In recent years, Irish universities have been increasing the money spent on human resources (HR) disputes between staff and management. Some of the largest universities in the countries, such as UCD and Maynooth, among others, have made headlines in recent years with high profile HR cases involving bullying and hiring. Irish universities paid out around €3.3 million in legal fees in disputes between staff during 2010 and 2015, a significant portion of this on cases of age or gender discrimination, as well as cases of bullying.

UCD made headlines this year after it was forced to pay out €30,000 to a professor who had taken a case against them in the Workplace Relations Commission (WRC). Dr Anne Cleary, a sociology professor in UCD, argued that she had been passed over for promotion due to her age – she was 61 at the time. UCD denied that this was the case, but statistical data provided by Dr. Cleary illustrated the drop off rate in promotions as applicants reached 60 years old. The General Secretary of the Irish Federation of University Teachers (IFUT), Joan Donegan, welcomed the result, and criticised UCD, saying “UCD refused all attempts via FOI and by order of the WRC to provide relevant data”, and went on to say that the data they had received was “so extensively redacted as to be useless.”

The case comes only two years after UCD increased the amount of money spent on HR-related consultancy and legal fees by over 300%, from €77,176 in the 2013/14 academic year, to €236,859 in 2015/16. Mike Jennings, the the General Secretary of the Irish Federation of University Teachers at the time, told reporters that UCD was being “deliberately harsh”, and that the increase in spending was due to UCD “reaching for the chequebook” and hiring expensive lawyers to fight the cases. This led to criticism of UCD, with many decrying that the money was desperately needed in other areas of the college. In UCD’s annual financial report for the year ending 2017, President Deeks wrote in the president’s report that they have “after extensive consultation, developed a new UCD HR Strategy”. No specifics as to what this new strategy entailed were given.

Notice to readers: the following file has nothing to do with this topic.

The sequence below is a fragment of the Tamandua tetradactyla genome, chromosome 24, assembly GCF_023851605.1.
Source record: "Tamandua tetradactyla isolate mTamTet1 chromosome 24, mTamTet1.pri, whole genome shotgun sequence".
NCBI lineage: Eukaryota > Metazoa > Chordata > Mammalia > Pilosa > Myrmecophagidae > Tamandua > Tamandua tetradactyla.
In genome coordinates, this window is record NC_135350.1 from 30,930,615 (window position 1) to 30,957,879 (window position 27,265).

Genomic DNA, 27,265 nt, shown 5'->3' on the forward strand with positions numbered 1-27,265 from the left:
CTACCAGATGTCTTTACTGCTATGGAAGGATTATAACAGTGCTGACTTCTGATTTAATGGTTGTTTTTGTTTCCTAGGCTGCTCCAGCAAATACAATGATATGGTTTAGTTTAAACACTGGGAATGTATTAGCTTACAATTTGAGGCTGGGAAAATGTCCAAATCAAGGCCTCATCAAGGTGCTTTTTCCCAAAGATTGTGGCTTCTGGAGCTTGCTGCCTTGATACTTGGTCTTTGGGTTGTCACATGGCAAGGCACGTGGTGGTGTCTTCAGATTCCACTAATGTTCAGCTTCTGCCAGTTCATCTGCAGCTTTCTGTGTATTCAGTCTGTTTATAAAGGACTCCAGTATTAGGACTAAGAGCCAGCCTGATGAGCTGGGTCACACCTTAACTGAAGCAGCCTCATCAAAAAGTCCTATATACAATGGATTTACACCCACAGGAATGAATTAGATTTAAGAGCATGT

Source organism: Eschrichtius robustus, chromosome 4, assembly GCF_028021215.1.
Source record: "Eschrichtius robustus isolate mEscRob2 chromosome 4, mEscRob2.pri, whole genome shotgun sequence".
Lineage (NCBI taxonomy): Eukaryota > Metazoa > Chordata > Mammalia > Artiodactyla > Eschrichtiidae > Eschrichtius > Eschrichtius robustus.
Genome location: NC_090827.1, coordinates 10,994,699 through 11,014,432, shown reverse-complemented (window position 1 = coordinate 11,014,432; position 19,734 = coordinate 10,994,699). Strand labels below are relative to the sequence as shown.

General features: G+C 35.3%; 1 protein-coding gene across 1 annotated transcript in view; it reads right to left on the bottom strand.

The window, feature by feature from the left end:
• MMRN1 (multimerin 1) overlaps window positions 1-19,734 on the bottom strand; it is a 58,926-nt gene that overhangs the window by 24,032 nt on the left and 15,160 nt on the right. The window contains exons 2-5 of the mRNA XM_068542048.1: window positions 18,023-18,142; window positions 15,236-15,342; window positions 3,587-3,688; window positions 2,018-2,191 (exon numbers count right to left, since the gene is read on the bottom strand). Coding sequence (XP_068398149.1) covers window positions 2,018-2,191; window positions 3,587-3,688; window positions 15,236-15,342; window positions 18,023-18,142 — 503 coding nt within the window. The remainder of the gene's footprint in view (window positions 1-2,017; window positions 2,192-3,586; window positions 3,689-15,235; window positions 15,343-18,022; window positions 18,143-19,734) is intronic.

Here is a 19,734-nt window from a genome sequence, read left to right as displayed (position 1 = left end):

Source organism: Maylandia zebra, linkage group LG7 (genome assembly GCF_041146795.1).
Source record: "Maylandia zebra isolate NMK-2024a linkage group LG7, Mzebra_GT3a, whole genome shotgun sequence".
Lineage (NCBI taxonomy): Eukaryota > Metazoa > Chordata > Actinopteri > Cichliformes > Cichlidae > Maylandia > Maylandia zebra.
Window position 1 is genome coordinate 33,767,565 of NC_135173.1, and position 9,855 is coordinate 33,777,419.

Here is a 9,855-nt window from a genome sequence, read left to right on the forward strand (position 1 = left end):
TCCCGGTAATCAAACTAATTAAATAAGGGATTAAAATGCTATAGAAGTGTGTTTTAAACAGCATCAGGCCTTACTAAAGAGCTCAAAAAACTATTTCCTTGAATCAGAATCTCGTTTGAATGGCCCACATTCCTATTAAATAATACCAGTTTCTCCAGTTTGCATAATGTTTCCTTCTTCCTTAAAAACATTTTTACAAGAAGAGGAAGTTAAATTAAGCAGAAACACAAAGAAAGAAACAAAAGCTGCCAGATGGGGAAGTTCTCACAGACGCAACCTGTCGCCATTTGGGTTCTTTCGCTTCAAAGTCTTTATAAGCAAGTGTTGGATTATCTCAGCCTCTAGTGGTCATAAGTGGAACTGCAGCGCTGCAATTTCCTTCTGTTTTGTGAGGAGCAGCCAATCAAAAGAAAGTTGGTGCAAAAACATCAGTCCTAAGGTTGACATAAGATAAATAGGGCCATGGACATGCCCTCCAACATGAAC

A relatively recent case which made headlines was in June 2018, the University of Limerick (UL), which had to make a financial settlement in the region of €150,000 after a report was published that detailed a misallocation of funds by the University. The report made further allegations regarding human resources and the University’s governance policies.

In an article published by the Irish Times, it came to light that the education authorities were not made aware of the severance payments, as they may have been in breach of UL’s pay policy.

In NUI Galway, four female lecturers received settlements amounting to hundreds of thousands in July of 2018, after it was determined that they had been “discriminated against on gender grounds.” Dr Sheehy Skeffington alone, was awarded a settlement of €70,000 as compensation, for being passed up for promotion.

An article published by the University Observer, found that there was significantly low representation of women in senior positions in academia of third-level institutions.

It is by no means only the larger universities who are exhibiting this trend. The University Observer has learned through a Freedom of Information request that Dún Laoghaire Institute of Art, Design and Technology, (IADT) spent €285,850, on legal and consultancy fees for 6 HR cases since 2014, averaging over €47,000 per case. At the time of print, IADT have not responded to questions relating to the nature of these cases.